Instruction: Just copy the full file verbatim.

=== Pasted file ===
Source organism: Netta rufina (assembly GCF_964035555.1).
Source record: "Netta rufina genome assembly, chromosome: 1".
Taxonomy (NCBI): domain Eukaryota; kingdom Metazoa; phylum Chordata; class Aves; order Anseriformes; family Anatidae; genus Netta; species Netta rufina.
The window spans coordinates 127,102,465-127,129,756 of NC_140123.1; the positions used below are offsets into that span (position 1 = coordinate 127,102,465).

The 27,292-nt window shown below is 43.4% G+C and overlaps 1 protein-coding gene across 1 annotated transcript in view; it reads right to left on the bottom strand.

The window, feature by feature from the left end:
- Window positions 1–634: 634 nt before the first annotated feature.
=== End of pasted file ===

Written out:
Source organism: Netta rufina (assembly GCF_964035555.1).
Source record: "Netta rufina genome assembly, chromosome: 1".
Taxonomy (NCBI): domain Eukaryota; kingdom Metazoa; phylum Chordata; class Aves; order Anseriformes; family Anatidae; genus Netta; species Netta rufina.
The window spans coordinates 127,102,465-127,129,756 of NC_140123.1; the positions used below are offsets into that span (position 1 = coordinate 127,102,465).

The 27,292-nt window shown below is 43.4% G+C and overlaps 1 protein-coding gene across 1 annotated transcript in view; it reads right to left on the bottom strand.

The window, feature by feature from the left end:
- Window positions 1–634: 634 nt before the first annotated feature.